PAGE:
Francesco Renda

Francesco Renda
Born 18 February 1922 (1922-02-18)
Cattolica Eraclea, Sicily
Died 12 May 2013 (2013-05-13) (aged 91)
Occupation historian, Communist politician and a university professor

Francesco Renda (Cattolica Eraclea, 18 February 1922 - Palermo, 12 May 2013) was an Italian Marxist historian, Communist politician and a university professor.

Renda was born in Cattolica Eraclea in Sicily. He graduated in philosophy. At a young age he enrolled in the Italian Communist Party (Partito Comunista Italiano – PCI). He became Secretary in charge of Camera Confederale del Lavoro in Agrigento.[1]

Portella della Ginestra Massacre

He was an eye-witness of the Portella della Ginestra massacre, when 11 people were killed and 27 wounded during May Day celebrations in Sicily on May 1, 1947, by the bandit and separatist leader Salvatore Giuliano and his band. That May morning he was supposed to speak at Portella, but due to a defect of his motorcycle he arrived late. "Before my eyes this horrific tragedy happened," Renda recalls. Immediately after the massacre, the peasants of Piana wanted their own justice, threatening to kill the mafiosi of their county. "I convinced them,” Renda remembered, "that that would have been the provocation needed to outlaw the Communists."[2]

Political career

In 1951 he was elected member of the Sicilian Regional Assembly for the People’s Block (Blocco del popolo) – a coalition of the PCI and the Italian Socialist Party (Partito Socialista Italiano, PSI) for the district of Agrigento, and was reelected in PCI for five consecutive legislatures.[3] He resigned in November 1967 to run for the Italian Senate. Elected senator in the 5th legislature (1968–1972), he was a member of the Committee on regional issues.[1][4]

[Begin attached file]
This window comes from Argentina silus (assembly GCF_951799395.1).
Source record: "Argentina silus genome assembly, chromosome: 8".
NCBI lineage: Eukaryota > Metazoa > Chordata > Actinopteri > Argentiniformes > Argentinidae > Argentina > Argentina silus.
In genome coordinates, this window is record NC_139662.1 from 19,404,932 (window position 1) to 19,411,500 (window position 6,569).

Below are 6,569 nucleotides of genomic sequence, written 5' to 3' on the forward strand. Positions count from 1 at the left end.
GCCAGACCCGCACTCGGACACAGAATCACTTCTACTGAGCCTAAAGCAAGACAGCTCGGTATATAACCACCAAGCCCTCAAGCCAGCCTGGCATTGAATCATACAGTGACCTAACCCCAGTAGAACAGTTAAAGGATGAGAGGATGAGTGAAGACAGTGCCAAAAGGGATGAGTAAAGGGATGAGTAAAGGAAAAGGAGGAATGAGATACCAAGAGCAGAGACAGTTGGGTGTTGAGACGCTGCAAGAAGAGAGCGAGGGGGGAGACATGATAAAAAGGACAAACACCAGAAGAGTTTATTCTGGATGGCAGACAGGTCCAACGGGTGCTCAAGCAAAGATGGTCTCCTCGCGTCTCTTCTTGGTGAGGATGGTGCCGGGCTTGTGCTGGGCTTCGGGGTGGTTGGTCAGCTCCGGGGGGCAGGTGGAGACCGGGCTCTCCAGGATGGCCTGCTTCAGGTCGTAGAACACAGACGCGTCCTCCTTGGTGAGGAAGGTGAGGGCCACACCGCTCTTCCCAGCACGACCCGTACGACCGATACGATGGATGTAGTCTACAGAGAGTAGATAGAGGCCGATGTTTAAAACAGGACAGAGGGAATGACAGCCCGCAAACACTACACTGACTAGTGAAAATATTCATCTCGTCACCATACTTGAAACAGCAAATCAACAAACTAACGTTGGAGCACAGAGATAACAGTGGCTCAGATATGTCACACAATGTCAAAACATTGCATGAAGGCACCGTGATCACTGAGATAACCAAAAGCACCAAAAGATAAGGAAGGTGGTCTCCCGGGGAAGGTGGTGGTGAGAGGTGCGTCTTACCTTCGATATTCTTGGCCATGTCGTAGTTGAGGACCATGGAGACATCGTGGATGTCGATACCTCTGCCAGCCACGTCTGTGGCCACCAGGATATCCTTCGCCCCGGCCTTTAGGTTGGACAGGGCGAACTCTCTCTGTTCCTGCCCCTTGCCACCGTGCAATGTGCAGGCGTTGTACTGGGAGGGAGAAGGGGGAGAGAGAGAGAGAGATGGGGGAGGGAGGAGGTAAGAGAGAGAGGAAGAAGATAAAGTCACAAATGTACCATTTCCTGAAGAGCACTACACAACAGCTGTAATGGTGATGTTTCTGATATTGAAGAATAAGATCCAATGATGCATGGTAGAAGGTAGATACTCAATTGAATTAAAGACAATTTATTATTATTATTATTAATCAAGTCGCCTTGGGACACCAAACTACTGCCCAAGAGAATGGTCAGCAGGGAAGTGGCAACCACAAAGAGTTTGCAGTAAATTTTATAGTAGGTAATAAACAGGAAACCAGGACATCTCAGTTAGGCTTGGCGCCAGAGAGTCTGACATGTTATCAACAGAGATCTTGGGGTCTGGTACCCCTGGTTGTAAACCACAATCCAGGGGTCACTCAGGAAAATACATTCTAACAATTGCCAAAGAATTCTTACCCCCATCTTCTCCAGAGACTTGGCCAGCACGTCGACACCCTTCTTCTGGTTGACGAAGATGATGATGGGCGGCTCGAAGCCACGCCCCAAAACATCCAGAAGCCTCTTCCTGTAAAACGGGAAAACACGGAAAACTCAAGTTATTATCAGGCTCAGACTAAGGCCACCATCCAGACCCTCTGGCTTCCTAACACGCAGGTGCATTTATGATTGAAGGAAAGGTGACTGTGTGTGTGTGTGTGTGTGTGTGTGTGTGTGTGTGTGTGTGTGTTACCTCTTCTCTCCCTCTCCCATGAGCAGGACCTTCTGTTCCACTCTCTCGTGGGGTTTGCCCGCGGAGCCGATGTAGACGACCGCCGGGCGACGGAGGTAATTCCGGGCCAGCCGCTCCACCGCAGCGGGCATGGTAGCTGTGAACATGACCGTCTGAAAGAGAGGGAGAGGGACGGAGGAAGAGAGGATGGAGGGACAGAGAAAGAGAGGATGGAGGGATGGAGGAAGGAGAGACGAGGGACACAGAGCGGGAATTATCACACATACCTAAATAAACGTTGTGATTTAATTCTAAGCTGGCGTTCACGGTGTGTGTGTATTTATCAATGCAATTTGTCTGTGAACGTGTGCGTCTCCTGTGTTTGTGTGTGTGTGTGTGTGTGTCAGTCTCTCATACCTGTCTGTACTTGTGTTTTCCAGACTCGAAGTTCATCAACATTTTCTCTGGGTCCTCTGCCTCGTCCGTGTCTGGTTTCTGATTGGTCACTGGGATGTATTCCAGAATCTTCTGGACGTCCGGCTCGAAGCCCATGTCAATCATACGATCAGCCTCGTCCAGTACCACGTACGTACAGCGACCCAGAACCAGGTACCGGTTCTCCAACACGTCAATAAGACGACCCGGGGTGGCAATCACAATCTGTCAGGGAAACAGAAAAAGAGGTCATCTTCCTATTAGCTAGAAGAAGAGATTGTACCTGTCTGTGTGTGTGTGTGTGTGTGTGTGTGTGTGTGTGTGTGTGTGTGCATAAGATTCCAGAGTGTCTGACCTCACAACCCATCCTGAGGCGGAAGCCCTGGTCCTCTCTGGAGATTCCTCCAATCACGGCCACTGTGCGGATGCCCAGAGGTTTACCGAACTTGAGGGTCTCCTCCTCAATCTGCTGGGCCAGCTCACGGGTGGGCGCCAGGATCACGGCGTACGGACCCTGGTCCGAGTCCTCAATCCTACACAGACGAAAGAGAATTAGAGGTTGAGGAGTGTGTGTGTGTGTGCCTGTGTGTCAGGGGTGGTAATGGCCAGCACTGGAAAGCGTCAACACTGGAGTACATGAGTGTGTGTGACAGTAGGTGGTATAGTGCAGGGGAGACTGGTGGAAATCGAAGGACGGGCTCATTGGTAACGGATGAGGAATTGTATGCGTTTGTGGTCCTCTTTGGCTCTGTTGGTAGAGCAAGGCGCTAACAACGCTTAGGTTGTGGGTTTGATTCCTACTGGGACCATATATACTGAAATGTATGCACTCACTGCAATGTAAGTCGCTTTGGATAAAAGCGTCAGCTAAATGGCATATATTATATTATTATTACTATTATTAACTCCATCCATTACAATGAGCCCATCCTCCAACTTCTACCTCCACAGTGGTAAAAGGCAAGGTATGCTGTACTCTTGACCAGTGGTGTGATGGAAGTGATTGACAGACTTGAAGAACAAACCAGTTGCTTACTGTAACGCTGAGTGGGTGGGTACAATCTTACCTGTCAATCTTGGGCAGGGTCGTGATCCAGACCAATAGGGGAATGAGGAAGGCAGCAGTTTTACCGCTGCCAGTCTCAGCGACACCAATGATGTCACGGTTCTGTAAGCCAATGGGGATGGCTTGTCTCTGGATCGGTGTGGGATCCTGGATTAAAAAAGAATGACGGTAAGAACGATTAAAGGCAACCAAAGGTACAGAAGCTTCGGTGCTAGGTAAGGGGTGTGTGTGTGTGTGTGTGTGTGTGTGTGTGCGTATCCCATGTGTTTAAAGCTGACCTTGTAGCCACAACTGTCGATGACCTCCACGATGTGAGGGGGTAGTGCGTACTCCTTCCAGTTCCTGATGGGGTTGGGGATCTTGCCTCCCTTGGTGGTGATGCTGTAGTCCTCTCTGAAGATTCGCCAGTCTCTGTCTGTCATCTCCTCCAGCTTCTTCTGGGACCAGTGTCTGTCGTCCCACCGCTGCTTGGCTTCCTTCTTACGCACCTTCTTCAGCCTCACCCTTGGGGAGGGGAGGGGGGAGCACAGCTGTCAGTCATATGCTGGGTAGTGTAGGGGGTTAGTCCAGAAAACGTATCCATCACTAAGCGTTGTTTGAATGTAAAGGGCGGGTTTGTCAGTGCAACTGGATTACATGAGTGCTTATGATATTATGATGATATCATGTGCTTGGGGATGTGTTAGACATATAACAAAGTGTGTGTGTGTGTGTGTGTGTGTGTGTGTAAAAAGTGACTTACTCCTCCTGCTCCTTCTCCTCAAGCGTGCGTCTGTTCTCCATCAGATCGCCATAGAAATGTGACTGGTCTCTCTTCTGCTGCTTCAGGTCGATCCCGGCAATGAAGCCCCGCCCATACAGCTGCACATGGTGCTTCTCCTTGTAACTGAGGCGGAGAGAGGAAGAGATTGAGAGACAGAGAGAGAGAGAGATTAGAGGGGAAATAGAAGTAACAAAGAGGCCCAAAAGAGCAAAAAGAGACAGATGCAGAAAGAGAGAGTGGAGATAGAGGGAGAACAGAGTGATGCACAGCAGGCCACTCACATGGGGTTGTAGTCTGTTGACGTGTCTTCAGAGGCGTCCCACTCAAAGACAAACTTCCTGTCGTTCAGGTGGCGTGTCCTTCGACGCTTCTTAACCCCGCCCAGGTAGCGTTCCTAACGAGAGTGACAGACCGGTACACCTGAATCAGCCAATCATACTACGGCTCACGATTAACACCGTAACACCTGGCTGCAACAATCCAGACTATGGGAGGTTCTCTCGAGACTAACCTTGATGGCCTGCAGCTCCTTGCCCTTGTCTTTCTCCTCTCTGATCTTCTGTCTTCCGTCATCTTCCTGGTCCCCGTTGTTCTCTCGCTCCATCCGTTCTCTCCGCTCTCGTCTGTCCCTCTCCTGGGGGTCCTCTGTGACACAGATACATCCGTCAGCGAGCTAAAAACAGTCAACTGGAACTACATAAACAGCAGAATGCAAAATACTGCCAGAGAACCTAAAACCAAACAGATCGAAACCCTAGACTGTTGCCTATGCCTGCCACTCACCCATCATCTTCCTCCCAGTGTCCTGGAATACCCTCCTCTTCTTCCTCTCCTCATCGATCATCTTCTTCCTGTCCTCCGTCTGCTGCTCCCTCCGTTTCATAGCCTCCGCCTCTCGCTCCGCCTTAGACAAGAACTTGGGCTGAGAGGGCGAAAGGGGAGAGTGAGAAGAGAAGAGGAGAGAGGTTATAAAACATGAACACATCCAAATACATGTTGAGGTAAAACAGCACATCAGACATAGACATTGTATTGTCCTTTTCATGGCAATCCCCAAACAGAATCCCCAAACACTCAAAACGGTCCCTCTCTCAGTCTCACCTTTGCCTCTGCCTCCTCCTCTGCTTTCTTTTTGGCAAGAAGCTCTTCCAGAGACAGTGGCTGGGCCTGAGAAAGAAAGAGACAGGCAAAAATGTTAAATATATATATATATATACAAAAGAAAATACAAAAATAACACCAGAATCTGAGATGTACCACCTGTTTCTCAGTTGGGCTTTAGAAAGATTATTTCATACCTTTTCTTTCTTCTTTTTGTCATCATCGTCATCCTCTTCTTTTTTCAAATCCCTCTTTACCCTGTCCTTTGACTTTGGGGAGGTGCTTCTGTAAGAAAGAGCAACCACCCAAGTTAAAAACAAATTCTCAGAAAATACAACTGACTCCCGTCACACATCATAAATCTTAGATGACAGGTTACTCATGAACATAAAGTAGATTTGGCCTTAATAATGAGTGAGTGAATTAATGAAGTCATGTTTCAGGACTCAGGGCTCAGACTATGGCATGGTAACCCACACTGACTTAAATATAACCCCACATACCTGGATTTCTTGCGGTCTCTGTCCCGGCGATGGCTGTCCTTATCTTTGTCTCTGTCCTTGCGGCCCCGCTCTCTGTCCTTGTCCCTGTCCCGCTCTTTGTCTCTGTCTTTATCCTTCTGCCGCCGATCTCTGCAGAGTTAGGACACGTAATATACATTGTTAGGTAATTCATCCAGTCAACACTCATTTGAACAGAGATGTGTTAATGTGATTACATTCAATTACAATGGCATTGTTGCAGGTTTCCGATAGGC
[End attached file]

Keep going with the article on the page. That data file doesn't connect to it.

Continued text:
Academic career

He did not run again in 1972 and returned to the University. He became Professor of Modern History at the Faculty of Political Science of University of Palermo and subsequently president of the Gramsci Institute in Sicily. As a Marxist historian, he is one of the most important scholars of the peasant movement in Sicily.[5] Renda described himself in his autobiography (2007) as a historian of the peasant movement who was born and raised in that world, and then become a witness and leader of its revival.[6]

His most important works are a history of the Fasci Siciliani, the Sicilian Mafia, and a 1493-page history of Sicily in three volumes (Storia della Sicilia dal 1860 al 1970) published in 2003.[5][6]

Since 1997, he was a professor emeritus at the University of Palermo. He died on 12 May 2013 in Palermo.[5][7]


  1. 1 2 (Italian) Addio a Francesco Renda, Blog Sicilia (Giornale di Sicilia), 12 May 2013
  2. (Italian) Una provocazione contro la sinistra?, La Sicilia, May 1, 2011
  3. (Italian) Profilo Deputato Renda Francesco, Assamblea Regionale Siciliana
  4. (Italian) Francesco Renda, Senato della Repubblica
  5. 1 2 3 (Italian) Morto lo storico Francesco Renda, La Repubblica, 12 May 2013
  6. 1 2 (Italian) Così Renda raccontò la storia dell'Isola, La Repubblica, 14 May 2013
  7. (Italian) Funerali laici per Francesco Renda; memoria di uomini e cose di Sicilia, Blog Sicilia (Giornale di Sicilia), 13 May 2013
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